Which begs the question, where is the Goldilocks zone? How much screen time is a good amount before it risks becoming dangerous?
There is no hard and fast rule about how much is too much, but the Ministry of Health recommends no more than two hours per day for children and teenagers (5 to 17 years).
Keep in mind that two hours does not include time spent studying, doing homework or even taking an online fitness class with a friend. Those two ‘recreational’ hours can be anything from games to social media to watching their favourite YouTube channels.
Two hours certainly seems like plenty of time to stare at a screen, but actually putting that into practice might be a challenge.
How to encourage minimised screen time
Fortunately, Sawyer has some expert advice in this area.
“Teens love autonomy so give them choice! For example, give your teen a fixed amount of screen time that they can use in whichever way they choose,” she suggests.
That tip could certainly be helpful in encouraging them to prioritise their time. It might mean spending more time catching up with friends and less time scrolling images that could lead to social anxiety.
In terms of actually measuring that time, Sawyer suggests using a timer. Another tool you might be able to use is their own phones.
But all the clever apps and tools in the world might not do much if your teen doesn’t understand why you want to limit their time online, and if you don’t understand what they’re doing. That’s why Sawyer recommends communicating your goals and learning about what they’re up to.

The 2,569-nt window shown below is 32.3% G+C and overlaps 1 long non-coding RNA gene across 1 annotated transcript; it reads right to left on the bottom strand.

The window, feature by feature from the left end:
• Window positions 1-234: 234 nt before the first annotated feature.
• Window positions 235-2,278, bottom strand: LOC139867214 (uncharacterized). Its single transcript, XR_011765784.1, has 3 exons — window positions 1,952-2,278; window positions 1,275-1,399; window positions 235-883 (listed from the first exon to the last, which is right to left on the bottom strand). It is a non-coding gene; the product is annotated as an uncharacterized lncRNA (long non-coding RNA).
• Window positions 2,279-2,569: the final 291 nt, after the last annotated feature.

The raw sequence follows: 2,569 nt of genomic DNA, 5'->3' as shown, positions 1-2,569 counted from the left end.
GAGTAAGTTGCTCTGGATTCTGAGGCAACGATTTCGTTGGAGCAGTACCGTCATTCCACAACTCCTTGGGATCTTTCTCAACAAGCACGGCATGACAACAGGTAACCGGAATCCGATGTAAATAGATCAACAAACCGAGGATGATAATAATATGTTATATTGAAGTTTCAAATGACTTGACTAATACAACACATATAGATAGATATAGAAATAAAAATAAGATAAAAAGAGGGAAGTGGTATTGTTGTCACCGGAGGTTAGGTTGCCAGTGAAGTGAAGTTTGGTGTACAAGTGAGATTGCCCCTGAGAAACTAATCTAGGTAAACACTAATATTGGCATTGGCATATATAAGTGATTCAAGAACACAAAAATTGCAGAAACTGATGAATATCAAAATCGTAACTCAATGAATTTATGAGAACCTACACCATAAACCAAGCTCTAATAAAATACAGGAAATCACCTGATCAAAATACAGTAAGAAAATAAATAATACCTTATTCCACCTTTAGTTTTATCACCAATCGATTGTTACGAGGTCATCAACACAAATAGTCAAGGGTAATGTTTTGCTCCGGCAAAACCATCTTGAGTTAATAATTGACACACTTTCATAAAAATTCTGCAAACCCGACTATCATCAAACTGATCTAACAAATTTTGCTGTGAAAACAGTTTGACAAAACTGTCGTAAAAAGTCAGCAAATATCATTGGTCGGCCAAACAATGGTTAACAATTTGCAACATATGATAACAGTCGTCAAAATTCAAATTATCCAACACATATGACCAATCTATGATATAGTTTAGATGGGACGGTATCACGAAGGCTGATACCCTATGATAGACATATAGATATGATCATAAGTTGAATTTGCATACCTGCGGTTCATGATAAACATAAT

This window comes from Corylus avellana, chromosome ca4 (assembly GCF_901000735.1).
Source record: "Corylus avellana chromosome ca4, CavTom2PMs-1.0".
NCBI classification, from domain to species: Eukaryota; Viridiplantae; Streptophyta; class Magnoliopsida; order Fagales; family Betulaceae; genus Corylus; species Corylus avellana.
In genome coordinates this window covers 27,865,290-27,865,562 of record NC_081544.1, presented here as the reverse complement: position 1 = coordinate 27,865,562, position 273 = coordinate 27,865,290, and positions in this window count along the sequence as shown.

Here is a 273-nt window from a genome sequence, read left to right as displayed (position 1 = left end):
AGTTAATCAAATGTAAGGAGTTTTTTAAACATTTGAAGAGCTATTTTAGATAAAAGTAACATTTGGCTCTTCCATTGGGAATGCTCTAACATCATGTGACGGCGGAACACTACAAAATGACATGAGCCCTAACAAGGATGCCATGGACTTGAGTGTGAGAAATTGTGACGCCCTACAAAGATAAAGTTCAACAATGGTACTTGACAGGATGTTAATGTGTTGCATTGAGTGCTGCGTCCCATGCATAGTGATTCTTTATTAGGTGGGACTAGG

“Educate them about their brains and what they need,” she suggests. In the same way you tell them they should eat broccoli because it’s good for their physical health, teach them about why putting the screen away and getting outside is good for their mental health.
Also, “be aware of what they are doing on their screens so that you can understand the importance it has for them and validate this. For example, try not to ask a teen to abandon his friends in the middle of an online battle but wait until the battle is over. Or offer to help your daughter arrange a sleepover rather than have her message her friends constantly.”
Finally, one of the most powerful tools you have is simply to set an example.
“Having carved out non-screen time where the whole family places their phones down and does something else can be helpful (why should they do something when their parents aren't prepared to?),” she suggests.
Whether you spend that time playing board games together or relaxing separately with a book is irrelevant. Simply getting into the habit of putting the phones away for a time at least once per day could offer a refreshing window of tech-free time.
When you are back online, you can take a moment to request a quote for life insurance. It falls firmly into the adulting category as you take the first step towards setting up a plan B for the worst case scenario, so it probably won’t eat into your recreational time online (save that for learning the latest teen lingo).
19 Dec 2022